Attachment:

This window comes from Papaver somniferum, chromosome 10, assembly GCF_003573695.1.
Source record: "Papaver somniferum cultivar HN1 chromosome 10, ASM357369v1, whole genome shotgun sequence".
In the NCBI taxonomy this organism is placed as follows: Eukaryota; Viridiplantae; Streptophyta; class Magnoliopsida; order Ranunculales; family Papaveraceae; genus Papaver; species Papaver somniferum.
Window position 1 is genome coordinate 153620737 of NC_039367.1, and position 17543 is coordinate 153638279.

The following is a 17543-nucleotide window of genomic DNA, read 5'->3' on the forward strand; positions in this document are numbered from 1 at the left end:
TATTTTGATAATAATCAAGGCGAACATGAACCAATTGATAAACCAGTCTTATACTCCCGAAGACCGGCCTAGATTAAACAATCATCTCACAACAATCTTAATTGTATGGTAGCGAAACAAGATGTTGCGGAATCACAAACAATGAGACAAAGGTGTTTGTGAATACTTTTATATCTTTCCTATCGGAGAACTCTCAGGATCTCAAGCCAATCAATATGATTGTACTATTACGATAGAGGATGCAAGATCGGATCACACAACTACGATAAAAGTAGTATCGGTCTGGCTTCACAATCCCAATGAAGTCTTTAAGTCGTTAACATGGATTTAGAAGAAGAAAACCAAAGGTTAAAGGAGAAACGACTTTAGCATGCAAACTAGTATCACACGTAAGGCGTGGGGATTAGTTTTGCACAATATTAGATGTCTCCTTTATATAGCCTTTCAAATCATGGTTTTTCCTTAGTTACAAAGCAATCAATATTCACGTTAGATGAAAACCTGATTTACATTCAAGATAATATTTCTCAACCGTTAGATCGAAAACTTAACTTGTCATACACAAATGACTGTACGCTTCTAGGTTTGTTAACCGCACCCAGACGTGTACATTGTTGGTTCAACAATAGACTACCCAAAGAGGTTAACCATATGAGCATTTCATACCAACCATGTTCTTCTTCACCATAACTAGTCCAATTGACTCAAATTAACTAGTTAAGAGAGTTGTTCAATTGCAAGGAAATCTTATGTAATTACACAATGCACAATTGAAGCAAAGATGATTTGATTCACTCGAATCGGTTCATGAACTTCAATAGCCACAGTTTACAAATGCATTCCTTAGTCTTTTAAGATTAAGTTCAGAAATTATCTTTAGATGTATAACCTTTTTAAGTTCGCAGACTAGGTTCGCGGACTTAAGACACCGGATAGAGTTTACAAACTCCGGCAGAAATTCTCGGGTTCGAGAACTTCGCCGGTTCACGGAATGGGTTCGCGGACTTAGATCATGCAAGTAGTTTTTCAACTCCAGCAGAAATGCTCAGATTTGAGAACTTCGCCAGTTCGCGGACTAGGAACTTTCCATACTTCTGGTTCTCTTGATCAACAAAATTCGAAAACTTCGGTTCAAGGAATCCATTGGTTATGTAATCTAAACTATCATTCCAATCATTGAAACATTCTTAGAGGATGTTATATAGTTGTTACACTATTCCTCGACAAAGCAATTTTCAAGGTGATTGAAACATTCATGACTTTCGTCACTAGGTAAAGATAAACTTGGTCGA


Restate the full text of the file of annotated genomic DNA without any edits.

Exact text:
This window comes from Papaver somniferum, chromosome 10, assembly GCF_003573695.1.
Source record: "Papaver somniferum cultivar HN1 chromosome 10, ASM357369v1, whole genome shotgun sequence".
In the NCBI taxonomy this organism is placed as follows: Eukaryota; Viridiplantae; Streptophyta; class Magnoliopsida; order Ranunculales; family Papaveraceae; genus Papaver; species Papaver somniferum.
Window position 1 is genome coordinate 153620737 of NC_039367.1, and position 17543 is coordinate 153638279.

The following is a 17543-nucleotide window of genomic DNA, read 5'->3' on the forward strand; positions in this document are numbered from 1 at the left end:
TATTTTGATAATAATCAAGGCGAACATGAACCAATTGATAAACCAGTCTTATACTCCCGAAGACCGGCCTAGATTAAACAATCATCTCACAACAATCTTAATTGTATGGTAGCGAAACAAGATGTTGCGGAATCACAAACAATGAGACAAAGGTGTTTGTGAATACTTTTATATCTTTCCTATCGGAGAACTCTCAGGATCTCAAGCCAATCAATATGATTGTACTATTACGATAGAGGATGCAAGATCGGATCACACAACTACGATAAAAGTAGTATCGGTCTGGCTTCACAATCCCAATGAAGTCTTTAAGTCGTTAACATGGATTTAGAAGAAGAAAACCAAAGGTTAAAGGAGAAACGACTTTAGCATGCAAACTAGTATCACACGTAAGGCGTGGGGATTAGTTTTGCACAATATTAGATGTCTCCTTTATATAGCCTTTCAAATCATGGTTTTTCCTTAGTTACAAAGCAATCAATATTCACGTTAGATGAAAACCTGATTTACATTCAAGATAATATTTCTCAACCGTTAGATCGAAAACTTAACTTGTCATACACAAATGACTGTACGCTTCTAGGTTTGTTAACCGCACCCAGACGTGTACATTGTTGGTTCAACAATAGACTACCCAAAGAGGTTAACCATATGAGCATTTCATACCAACCATGTTCTTCTTCACCATAACTAGTCCAATTGACTCAAATTAACTAGTTAAGAGAGTTGTTCAATTGCAAGGAAATCTTATGTAATTACACAATGCACAATTGAAGCAAAGATGATTTGATTCACTCGAATCGGTTCATGAACTTCAATAGCCACAGTTTACAAATGCATTCCTTAGTCTTTTAAGATTAAGTTCAGAAATTATCTTTAGATGTATAACCTTTTTAAGTTCGCAGACTAGGTTCGCGGACTTAAGACACCGGATAGAGTTTACAAACTCCGGCAGAAATTCTCGGGTTCGAGAACTTCGCCGGTTCACGGAATGGGTTCGCGGACTTAGATCATGCAAGTAGTTTTTCAACTCCAGCAGAAATGCTCAGATTTGAGAACTTCGCCAGTTCGCGGACTAGGAACTTTCCATACTTCTGGTTCTCTTGATCAACAAAATTCGAAAACTTCGGTTCAAGGAATCCATTGGTTATGTAATCTAAACTATCATTCCAATCATTGAAACATTCTTAGAGGATGTTATATAGTTGTTACACTATTCCTCGACAAAGCAATTTTCAAGGTGATTGAAACATTCATGACTTTCGTCACTAGGTAAAGATAAACTTGGTCGA